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On intergenerational (im)mobility in Latin America

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  • Christian Daude
  • Virginia Robano

Abstract

This paper studies intergenerational mobility in Latin America and shows that, in addition to the well-documented fact that the Latin American income distribution is highly unequal, profound differences in opportunities persist from one generation to the next. Comparing final educational achievements for 18 Latin American countries, this paper finds that measures of the persistence in educational achievements across generations, such as beta- and partial correlation coefficients, are high. This persistence is correlated with high returns to education, relatively low progressivity in public investments in education, and inequality of opportunity. An index of inequality of opportunity (including dimensions beyond an individual’s control such as race, gender and parental income background) is estimated at around 40 %, which is high by international standards. The paper also explores country differences in intergenerational mobility. While in Costa Rica, circumstances explain below 15 % of the observed variance in education, in Chile, they amount to almost half the explained variance. The findings imply that there is room for targeted redistributive policies that improve intergenerational mobility. Copyright The Author(s) 2015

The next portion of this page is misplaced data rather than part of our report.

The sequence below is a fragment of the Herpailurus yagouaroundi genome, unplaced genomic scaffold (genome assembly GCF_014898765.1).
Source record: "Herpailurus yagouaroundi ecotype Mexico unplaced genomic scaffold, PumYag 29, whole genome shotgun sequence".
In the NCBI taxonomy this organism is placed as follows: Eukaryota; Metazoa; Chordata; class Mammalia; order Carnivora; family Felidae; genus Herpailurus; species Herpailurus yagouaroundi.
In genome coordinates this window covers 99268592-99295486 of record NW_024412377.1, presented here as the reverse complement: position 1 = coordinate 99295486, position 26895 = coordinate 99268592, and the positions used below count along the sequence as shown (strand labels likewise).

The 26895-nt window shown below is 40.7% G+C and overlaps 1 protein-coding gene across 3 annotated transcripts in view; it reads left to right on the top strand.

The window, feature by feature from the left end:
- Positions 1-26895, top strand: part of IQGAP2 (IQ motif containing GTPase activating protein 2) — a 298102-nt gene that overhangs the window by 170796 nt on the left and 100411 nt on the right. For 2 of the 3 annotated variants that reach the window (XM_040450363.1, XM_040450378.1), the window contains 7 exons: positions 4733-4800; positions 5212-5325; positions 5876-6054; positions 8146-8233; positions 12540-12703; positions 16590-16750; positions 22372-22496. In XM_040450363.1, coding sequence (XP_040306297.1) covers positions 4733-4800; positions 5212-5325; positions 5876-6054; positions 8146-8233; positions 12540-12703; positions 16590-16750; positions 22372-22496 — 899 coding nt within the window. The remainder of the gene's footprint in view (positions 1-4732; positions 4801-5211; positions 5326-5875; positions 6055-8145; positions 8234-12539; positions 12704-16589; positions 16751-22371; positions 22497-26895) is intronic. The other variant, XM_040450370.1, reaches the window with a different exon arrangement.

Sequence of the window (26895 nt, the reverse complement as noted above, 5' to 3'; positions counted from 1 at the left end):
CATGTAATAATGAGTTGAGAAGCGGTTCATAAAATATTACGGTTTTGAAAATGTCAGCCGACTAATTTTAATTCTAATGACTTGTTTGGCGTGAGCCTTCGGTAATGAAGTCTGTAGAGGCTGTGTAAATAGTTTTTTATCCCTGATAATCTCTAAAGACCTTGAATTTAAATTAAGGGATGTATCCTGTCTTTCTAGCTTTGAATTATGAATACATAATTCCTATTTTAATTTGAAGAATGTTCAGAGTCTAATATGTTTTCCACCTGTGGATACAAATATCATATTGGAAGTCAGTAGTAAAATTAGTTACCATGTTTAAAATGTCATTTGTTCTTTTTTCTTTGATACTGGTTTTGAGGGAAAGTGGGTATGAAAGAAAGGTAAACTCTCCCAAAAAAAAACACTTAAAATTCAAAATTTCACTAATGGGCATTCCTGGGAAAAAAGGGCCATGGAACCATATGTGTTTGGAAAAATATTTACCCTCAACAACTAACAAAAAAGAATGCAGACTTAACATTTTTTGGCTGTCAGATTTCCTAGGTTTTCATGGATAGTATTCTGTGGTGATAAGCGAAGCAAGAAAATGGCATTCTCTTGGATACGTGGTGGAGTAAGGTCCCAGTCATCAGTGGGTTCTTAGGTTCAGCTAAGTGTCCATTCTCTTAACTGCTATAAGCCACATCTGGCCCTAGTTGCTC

Suggested Citation

  • Christian Daude & Virginia Robano, 2015. "On intergenerational (im)mobility in Latin America," Latin American Economic Review, Springer;Centro de Investigaciòn y Docencia Económica (CIDE), vol. 24(1), pages 1-29, December.
  • Handle: RePEc:spr:laecrv:v:24:y:2015:i:1:p:1-29:10.1007/s40503-015-0030-x
    DOI: 10.1007/s40503-015-0030-x
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    Cited by:

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    2. Tharcisio Leone, 2022. "The geography of intergenerational mobility: Evidence of educational persistence and the “Great Gatsby Curve” in Brazil," Review of Development Economics, Wiley Blackwell, vol. 26(3), pages 1227-1251, August.